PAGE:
Archive for the 'Street Art' Category



Ephemera

On the street and on FB.

“a healthy opposition to ideologies” (I miss my Dad today)

A link from Infoshop leads to a Web site called Little Black Cart, which is a combination blog and shopping cart for books, mags, ‘zines, etc.  Reading topics include: anarchism, communism, culture, green anarchy, situationist, insurrection, anarchy, autonomism, and surrealism.  Here is what they write about Situationists.

The Situationists (or Sits) were artists from various countries who formed a group in the 1950s called The Situationist Internationale. They critiqued modern society in its various economic, social, and political aspects. They wanted to bring Marxism up to date, to construct a theory of what was going on in society that was preventing people from being able to live fully and act freely. The result was a critique that centered around everyday life, rather than on abstract economic forces. The idea of the “Spectacle” (the empty roles and values and passive rituals that modern life both perpetuates and relies upon) was at the heart of this.

The Situationists were characterized by a healthy opposition to ideologies (if you think of ideologies as sets of ideas that people pledge allegiance to, stop thinking critically about, and only defend). As part of that opposition the Sits denied that there was such a thing as Situationism, doing their best to fight off the stultifying, paralyzing effects of dogma and the party line.

I think I got “a healthy opposition to ideologies” from my Dad, a Congregational minister who left the church to become a professor at a community college and a maximum security prison.  I remember him talking about why he left the church, in that he felt the church as an institution in general was heading in the wrong direction.  This was in the early 1970s during the height of the Vietnam War and civil rights movements.  He said that he felt he would be a better minister working with those from a disadvantaged working class and others who deserve equal opportunities in life.

Shepard Fairey, a RISD grad, quotes the Situationists as an influence in his own work as a street and sticker artist.  His Obey Giant campaign “manufactures quality dissent since 1989.”

I have come across a number of German stickers in the past five years that reflect Situationist perspectives, which will be the subject of one of my text panels for the upcoming exhibition at SLU, “Contemporary Street Art in Berlin as Cultural Expression and Political Protest.”  Quiet mornings are helping me formulate the exhibition in my mind, and I realized today that the subject headings in my sticker database will form a perfect framework for these text panels.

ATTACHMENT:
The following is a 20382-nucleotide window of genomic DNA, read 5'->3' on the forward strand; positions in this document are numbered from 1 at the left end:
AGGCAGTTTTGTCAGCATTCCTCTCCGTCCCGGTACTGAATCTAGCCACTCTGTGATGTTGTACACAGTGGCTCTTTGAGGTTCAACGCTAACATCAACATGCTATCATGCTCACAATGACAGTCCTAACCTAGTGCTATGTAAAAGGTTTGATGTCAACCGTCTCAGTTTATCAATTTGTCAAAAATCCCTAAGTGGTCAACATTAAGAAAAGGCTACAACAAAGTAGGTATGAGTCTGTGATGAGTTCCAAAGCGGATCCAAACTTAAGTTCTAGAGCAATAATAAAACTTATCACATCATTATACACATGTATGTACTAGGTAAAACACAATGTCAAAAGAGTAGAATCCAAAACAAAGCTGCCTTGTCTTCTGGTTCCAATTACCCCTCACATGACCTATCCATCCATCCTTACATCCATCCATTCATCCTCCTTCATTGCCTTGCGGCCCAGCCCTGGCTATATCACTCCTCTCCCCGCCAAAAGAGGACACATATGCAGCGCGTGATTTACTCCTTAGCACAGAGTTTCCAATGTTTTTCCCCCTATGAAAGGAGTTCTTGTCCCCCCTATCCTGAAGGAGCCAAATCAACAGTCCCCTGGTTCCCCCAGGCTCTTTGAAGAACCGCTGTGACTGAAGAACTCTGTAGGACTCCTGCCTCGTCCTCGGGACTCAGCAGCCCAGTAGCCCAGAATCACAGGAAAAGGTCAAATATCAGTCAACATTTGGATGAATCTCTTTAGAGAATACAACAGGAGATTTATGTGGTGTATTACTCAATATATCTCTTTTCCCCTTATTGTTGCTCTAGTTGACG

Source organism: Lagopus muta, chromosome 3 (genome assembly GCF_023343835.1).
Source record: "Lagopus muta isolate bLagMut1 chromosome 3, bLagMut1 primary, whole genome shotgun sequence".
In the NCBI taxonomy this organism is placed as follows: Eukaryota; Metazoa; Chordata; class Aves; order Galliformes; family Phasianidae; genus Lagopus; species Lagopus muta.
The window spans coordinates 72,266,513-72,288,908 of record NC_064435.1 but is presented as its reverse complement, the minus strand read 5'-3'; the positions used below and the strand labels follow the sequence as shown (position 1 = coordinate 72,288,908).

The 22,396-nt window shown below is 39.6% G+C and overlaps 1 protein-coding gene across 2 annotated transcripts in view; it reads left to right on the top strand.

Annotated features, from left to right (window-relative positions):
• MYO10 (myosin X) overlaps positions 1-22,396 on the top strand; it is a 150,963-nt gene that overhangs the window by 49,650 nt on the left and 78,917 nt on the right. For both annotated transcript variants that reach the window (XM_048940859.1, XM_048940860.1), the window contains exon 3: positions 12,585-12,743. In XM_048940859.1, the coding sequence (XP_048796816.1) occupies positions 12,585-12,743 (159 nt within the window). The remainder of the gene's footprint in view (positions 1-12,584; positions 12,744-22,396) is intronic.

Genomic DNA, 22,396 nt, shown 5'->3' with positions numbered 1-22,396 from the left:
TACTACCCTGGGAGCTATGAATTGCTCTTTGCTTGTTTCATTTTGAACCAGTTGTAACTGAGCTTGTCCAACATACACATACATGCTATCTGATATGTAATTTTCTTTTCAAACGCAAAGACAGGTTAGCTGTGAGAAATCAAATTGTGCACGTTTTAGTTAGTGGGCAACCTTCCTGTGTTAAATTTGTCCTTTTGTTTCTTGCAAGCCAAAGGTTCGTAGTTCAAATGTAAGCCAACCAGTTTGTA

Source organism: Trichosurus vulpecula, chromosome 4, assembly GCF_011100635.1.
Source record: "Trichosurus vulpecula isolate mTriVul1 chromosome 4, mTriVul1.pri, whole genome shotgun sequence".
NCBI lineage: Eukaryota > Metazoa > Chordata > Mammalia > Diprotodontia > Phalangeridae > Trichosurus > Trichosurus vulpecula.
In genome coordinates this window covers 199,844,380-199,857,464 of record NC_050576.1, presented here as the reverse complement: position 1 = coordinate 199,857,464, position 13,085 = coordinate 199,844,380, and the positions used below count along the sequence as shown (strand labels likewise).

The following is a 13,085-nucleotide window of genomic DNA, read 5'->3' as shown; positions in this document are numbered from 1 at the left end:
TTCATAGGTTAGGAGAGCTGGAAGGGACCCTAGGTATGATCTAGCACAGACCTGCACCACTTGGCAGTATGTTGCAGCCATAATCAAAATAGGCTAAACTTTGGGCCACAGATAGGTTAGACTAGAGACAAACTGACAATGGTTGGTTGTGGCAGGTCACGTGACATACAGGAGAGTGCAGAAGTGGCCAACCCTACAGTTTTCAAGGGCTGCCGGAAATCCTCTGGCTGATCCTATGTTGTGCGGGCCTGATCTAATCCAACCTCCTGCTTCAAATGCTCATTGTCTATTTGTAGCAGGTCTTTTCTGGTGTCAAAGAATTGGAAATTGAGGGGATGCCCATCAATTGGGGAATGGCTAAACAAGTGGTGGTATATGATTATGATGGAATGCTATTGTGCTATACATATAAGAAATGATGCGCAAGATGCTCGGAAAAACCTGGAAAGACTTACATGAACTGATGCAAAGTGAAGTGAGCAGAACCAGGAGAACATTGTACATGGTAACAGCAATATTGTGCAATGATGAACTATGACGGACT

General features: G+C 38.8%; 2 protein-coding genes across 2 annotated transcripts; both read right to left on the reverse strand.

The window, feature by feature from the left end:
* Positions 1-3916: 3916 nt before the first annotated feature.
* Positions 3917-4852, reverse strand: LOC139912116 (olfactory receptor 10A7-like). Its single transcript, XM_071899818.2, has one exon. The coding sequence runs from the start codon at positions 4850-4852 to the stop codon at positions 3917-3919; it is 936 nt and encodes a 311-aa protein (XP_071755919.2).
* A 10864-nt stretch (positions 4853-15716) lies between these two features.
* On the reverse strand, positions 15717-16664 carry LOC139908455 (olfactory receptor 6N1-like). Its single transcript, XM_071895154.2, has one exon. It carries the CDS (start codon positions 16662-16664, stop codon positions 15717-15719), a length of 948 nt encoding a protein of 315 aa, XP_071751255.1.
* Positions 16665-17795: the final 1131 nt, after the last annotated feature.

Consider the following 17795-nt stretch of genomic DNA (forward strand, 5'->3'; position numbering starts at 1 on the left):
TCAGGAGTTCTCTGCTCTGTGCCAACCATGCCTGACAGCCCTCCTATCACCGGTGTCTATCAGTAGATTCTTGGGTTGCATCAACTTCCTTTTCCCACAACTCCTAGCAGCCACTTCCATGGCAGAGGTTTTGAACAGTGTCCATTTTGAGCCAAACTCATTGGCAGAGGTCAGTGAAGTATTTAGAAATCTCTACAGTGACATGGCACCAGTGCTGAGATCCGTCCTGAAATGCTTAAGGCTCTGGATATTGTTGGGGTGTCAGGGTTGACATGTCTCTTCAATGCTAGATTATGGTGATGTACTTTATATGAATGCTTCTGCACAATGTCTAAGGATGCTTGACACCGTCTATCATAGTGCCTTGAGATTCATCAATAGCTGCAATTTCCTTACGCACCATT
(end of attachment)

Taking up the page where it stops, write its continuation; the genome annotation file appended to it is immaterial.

In the context of German street art, I’d say that anarchy is not about lawless chaos.  Rather, according the Oxford English Dictionary (via Wikipedia), it refers to “A social state in which there is no governing person or group of people, but each individual has absolute liberty (without the implication of disorder.)  But is bound by a social code.”

2010 World Cup

In the last week, der Spiegel has featured a couple of articles regarding the multicultural diversity represented in the German football team as it moves into the semi-finals of the 2010 World Cup.  Eleven of the 23 team members are of immigrant descent.  The Turkish-born German Mesut Özil scored a winning goal in the recent match against Ghana, which is said to have caused a great deal of controversy for many in Germany.

Immigrants Defend the Flag while Left-Wing Germans Tear it Down (June 29)

An Inspiring New Face for Germany’s National Team (July 2)

Neo-Nazis Spurn Germany’s Diverse New National Team (July 2)

During my last two trips to Berlin, I’ve seen scores of stickers related to football ultras, i.e., hardcore fan clubs that express strong political stances left and right.  I’ve also included below a shot of handwritten graffiti “Freedom for Ultras” and “A.C.A.B.” (all cops are bastards).  Apparently A.C.A.B. is a popular punk chant at some football matches.  More reading for SK.

Summer solstice

I’ve been trying to figure out what the hell I am doing (at least with my sticker project).  Since 2004, I’ve been to Berlin six times and made dozens of trips to NYC, plus individual trips to San Francisco, San Diego, Los Angeles, Washington, DC, Munich, and Madrid (mostly work-related except for NYC).  Students, alumni, and friends have picked up stickers in Amsterdam, Rome, and several cities in eastern Europe.  A couple of thousand stickers by now.  A growing database.  An exhibition in 2006.  A blog with musings and lots of links.  Two conference papers.  A few sticker contacts.  A faculty carrel.  A SLU-funded study trip to Germany with three students this summer.  Another upcoming exhibition in the fall of 2010.  A short list of publishers, residency programs, and grant opportunities.

Now what?

I need to figure this out.